Memento mori

For me, the best thing about all these Baby Boomer icons beginning to die off is the way that the godless narcissists who made a quasi-religion of them are in total despair about what it says about something they have denied for decades, namely, their own mortality. I don’t think Ed Driscoll is GenX, but he sounds as if he is in this take on the Eagles’ breakup:

So let me get this straight: throughout the documentary, a running leitmotif is that the band was desperate
to add some decent rock under their soaring harmony vocals. The band
fires British superstar engineer-producer Glyn Johns (whose previous
resume included the Stones, the Who, the Beatles, and Led Zeppelin’s
first album) because he emphasized their harmonies and country sound. In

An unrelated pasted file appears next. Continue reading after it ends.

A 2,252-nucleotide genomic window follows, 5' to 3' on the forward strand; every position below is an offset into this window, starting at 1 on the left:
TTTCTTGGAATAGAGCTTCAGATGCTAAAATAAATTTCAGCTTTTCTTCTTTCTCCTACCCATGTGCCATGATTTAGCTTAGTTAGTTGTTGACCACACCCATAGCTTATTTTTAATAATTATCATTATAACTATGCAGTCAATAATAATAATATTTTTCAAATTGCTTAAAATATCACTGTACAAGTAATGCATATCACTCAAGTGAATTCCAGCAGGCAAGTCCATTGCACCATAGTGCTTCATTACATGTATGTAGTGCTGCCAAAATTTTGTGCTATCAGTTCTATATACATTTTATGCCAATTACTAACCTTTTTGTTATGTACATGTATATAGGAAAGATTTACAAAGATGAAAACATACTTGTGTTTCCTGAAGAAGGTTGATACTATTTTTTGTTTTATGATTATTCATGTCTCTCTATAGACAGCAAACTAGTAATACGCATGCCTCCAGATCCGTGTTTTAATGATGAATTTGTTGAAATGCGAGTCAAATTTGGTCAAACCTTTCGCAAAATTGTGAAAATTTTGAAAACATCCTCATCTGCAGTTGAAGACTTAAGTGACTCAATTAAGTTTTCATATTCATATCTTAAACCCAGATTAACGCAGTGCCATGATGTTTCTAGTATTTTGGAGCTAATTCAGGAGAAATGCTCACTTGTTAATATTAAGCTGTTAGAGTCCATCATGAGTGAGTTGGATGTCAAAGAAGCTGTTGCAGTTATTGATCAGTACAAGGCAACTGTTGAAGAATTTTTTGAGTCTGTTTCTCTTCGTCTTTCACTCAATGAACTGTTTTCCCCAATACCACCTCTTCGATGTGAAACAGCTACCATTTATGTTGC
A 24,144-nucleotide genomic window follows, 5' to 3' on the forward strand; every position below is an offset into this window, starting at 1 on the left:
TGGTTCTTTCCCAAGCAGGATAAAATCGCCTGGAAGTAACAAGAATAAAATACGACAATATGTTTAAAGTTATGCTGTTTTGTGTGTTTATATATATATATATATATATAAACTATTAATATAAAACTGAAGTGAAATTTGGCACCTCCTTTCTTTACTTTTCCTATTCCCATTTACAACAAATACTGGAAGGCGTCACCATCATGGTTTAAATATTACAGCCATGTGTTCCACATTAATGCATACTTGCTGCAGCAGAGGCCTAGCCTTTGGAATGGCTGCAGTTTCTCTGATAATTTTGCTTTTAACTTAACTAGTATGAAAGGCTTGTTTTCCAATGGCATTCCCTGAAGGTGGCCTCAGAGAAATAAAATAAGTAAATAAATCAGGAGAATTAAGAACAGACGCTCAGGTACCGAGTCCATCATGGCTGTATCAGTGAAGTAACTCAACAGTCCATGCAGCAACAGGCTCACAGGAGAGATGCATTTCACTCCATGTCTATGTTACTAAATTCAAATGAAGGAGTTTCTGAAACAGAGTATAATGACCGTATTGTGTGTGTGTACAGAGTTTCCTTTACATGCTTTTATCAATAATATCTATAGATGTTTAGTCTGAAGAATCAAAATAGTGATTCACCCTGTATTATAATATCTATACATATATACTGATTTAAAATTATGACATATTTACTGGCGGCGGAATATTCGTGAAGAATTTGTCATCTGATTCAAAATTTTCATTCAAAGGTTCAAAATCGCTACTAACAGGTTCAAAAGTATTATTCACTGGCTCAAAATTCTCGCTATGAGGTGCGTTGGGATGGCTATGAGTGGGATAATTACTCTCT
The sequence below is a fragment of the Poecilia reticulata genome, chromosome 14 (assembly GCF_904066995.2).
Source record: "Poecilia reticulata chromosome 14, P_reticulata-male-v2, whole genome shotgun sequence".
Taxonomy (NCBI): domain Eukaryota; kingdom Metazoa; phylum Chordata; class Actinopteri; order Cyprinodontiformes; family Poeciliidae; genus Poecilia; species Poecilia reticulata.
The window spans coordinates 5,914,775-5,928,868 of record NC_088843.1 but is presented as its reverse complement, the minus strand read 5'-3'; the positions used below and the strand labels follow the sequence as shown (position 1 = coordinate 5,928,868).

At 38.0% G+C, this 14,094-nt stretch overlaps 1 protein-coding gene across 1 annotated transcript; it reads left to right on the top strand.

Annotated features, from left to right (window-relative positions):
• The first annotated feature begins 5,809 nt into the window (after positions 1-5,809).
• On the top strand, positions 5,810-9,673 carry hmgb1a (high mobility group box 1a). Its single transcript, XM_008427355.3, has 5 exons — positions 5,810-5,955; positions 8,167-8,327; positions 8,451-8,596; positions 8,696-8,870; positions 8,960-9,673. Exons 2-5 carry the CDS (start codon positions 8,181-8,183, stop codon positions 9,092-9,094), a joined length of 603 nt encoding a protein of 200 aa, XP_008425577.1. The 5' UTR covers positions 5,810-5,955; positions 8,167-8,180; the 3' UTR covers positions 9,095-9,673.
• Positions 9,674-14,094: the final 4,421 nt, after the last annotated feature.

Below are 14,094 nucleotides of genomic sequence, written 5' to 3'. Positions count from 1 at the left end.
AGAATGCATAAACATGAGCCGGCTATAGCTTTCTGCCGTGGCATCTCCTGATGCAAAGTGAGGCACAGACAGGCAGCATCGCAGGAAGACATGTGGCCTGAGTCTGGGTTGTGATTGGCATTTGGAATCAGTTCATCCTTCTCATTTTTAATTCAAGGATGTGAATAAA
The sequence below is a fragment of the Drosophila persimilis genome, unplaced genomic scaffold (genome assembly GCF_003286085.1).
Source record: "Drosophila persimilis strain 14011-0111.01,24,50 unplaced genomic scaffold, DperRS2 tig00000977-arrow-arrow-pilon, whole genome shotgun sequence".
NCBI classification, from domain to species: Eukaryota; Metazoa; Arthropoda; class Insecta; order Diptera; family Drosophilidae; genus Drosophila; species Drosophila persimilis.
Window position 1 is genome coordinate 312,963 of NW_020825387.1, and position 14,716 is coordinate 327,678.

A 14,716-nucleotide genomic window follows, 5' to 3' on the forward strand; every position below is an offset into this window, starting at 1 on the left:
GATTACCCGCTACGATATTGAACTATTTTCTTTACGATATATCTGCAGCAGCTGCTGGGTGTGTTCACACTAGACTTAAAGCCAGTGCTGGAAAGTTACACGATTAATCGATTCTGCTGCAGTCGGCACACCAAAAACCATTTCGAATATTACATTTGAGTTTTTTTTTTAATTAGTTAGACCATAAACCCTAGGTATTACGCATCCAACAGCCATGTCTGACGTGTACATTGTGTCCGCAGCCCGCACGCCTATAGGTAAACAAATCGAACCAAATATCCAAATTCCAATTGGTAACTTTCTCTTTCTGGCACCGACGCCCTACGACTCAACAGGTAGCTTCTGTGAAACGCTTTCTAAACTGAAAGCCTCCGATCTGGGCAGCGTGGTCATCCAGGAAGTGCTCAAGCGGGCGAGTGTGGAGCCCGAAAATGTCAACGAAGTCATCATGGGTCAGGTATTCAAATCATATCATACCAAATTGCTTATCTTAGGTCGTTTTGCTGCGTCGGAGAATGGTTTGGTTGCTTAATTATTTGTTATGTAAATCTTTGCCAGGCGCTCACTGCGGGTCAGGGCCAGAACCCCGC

response, they bring in Joe Walsh to rock out. And finally, when their
other guitarist does something that’s actually rock and roll and utters a punk rock-style sneer to corrupt power, the entire band implodes?


But I’m glad for the many fans of the Eagles that they got one last chance to see the band on tour last year. I’m told it was an excellent concert; while I wasn’t a fan myself, I had a lot of respect for them as songwriters.

Still, the Baby Boomers are dying, and soon we will have a chance to remake the civilized world they spent fifty years doing their damndest to destroy. Let’s learn from their mistakes, shall we?

We have certainly learned that nothing good ever comes of believing yourself to be eternally young and cool. And wisdom and experience should always be respected, not dismissed out of hand.